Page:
MOORE COUNTY, N.C. — There are still signs of the gunfire attacks nearly three months ago that knocked West End and Carthage substations offline, leaving Moore County in the dark.
The substations were attacked on Dec. 3, causing a days-long power outage that affected tens of thousands of people. No arrested have been made.
Details about the criminal investigation have been slim, but Channel 9′s Madison Carter has uncovered new information about how the case is being handled by law enforcement.
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Last month, a Duke Energy spokesperson told Channel 9 it had made security upgrades around the Moore County substations. At first, when Channel 9 went back out to the sites of the attacks, it appeared the stations were unsecured. But upon closer inspection, we spotted new cameras watching from above.
Now, Carter has discovered Duke Energy may have forgotten to tell law enforcement investigators about the work they were doing after the attacks.
She obtained emails showing a new camera caused confusion in the days after the attacks.
We learned in that correspondence a Moore County investigator allocated resources for a forensic analysis to determine who that camera belonged to -- only to learn it had been placed by Duke’s security team.
Similar attacks across the country
Attacks like those in Moore County have happened all across the country.
Jon Wellinghoff was the chairman of the Federal Energy Regulatory Commission (FERC) during an attack on the Metcalf transmission substation in California in 2013. It was the largest gunfire attack on an electric substation in the country.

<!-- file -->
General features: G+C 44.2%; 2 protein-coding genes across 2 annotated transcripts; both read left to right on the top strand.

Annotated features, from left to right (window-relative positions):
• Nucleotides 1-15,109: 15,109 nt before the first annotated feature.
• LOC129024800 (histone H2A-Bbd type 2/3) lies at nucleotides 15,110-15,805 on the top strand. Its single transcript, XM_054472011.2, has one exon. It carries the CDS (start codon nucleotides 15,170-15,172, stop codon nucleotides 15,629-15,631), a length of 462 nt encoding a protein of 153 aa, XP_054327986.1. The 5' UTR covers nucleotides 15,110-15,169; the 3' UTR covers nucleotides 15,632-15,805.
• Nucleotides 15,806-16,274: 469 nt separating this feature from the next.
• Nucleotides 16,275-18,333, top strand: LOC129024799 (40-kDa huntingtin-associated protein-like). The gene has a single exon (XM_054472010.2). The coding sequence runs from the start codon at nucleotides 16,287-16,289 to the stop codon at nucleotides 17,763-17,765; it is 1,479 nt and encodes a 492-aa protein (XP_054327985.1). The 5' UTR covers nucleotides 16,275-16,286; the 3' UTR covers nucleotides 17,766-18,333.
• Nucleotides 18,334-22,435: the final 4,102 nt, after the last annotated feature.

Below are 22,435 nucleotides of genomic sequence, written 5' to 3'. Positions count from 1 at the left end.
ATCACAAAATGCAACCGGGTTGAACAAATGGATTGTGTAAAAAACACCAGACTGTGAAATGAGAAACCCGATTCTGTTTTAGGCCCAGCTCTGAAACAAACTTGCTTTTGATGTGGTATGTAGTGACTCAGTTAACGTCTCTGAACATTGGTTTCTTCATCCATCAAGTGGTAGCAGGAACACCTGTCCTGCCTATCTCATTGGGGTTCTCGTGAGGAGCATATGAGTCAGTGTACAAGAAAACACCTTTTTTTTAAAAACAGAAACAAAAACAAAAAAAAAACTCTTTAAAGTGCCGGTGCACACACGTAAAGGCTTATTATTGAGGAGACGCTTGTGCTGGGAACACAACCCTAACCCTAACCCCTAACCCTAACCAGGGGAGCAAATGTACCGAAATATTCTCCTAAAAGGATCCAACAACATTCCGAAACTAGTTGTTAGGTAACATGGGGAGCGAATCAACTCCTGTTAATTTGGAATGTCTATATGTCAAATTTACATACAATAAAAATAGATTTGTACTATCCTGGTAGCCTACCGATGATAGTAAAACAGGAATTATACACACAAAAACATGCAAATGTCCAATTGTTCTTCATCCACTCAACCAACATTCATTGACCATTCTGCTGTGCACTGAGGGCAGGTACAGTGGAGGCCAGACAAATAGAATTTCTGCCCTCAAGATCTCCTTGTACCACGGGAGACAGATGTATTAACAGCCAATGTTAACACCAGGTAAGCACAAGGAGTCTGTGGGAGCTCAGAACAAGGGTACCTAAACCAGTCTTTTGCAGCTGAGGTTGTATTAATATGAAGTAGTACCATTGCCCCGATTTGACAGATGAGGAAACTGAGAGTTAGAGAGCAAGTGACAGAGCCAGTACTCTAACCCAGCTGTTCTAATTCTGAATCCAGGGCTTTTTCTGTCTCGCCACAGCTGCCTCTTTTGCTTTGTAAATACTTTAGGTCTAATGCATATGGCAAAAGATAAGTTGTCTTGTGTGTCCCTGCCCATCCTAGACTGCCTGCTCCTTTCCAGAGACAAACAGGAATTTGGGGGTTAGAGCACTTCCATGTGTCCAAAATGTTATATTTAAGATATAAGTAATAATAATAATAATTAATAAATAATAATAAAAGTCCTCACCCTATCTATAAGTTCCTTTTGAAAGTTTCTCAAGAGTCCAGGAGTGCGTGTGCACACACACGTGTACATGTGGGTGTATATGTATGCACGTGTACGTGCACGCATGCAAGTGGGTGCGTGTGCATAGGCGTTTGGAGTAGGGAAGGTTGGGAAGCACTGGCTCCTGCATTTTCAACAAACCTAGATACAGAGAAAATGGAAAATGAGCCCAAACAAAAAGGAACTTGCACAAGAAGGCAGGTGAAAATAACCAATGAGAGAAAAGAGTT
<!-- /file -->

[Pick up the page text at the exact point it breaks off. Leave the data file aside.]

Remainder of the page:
“There were cameras at Metcalf and all you can see is muzzle flash from the gunfire,” he said.
No one was ever arrested.
“That level of sophistication, if it’s replicated by Moore County and by any of these other attacks, it’s going to be extremely difficult to catch these people,” Wellinghoff said.
And more recently, a similar incident happened in Seattle. ABC affiliate KIRO reported thousands were plunged into the darkness over Christmas after four substations there were attacked.
FBI agents in the Seattle area arrested two suspects within days.
Moore County investigation
Court records reveal Seattle investigators looked at cell phone pings in four different locations at the time of the attacks.
Carter obtained records that show the FBI in North Carolina tried to do that too after the Moore County attacks. The emails, which federal investigators later said they shouldn’t have provided to us, show what was in federal warrants we reported on back in December.
According to the emails, the FBI asked Google for its controversial geofencing data, which identifies known cell phone users within a certain area during a specific window of time. Warrants also went to T-Mobile, AT&T and Verizon.
In the course of the investigation, Moore County Sheriff Ronnie Fields asked a data analyst to pull names and addresses of everyone living within a mile of the two substations.
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Documents also show the FBI also asked Duke Energy for GPS tracking data of employees who had been to either of the substation locations in the month prior. They also wanted employee records of anyone who Duke terminated three months prior to the attack.